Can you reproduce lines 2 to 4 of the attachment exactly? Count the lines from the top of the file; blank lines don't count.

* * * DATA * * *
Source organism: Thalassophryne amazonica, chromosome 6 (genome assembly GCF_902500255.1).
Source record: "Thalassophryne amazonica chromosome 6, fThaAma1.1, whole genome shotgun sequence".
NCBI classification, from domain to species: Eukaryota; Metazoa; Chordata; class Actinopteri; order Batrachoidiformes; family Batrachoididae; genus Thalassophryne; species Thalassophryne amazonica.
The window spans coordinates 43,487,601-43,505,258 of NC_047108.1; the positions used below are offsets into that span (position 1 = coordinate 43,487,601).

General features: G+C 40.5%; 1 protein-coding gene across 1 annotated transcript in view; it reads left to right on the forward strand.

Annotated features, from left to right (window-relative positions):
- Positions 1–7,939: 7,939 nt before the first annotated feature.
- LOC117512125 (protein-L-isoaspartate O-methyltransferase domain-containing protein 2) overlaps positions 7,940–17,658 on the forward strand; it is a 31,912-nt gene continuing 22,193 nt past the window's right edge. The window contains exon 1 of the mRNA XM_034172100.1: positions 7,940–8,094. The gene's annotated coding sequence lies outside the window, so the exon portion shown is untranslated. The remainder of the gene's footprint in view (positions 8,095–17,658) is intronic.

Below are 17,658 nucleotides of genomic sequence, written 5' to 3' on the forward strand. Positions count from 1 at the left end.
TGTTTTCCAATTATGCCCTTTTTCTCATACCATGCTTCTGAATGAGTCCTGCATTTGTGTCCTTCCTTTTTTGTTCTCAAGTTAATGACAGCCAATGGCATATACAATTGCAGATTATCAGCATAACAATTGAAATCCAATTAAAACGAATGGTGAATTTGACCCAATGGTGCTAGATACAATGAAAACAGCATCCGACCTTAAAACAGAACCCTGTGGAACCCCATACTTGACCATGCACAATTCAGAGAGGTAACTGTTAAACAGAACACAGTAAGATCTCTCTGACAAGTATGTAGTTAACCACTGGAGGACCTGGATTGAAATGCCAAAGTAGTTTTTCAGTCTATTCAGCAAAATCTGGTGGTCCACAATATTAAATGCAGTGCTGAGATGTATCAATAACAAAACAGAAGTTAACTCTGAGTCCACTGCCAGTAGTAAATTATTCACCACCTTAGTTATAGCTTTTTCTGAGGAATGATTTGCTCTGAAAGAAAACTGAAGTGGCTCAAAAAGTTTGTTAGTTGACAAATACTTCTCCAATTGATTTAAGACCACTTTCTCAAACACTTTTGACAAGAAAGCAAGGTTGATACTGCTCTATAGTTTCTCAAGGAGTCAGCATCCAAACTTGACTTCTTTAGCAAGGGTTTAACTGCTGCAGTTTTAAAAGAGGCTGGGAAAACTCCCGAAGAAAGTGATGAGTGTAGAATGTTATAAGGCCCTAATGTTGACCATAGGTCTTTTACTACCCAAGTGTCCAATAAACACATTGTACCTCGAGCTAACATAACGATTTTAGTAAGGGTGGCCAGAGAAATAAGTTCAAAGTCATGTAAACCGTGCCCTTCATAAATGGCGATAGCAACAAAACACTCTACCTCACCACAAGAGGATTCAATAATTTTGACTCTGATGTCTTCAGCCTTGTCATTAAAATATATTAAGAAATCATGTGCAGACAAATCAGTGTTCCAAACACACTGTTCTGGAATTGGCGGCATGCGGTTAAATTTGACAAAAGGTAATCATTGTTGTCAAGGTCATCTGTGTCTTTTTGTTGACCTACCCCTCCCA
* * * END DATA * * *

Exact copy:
Source record: "Thalassophryne amazonica chromosome 6, fThaAma1.1, whole genome shotgun sequence".
NCBI classification, from domain to species: Eukaryota; Metazoa; Chordata; class Actinopteri; order Batrachoidiformes; family Batrachoididae; genus Thalassophryne; species Thalassophryne amazonica.
The window spans coordinates 43,487,601-43,505,258 of NC_047108.1; the positions used below are offsets into that span (position 1 = coordinate 43,487,601).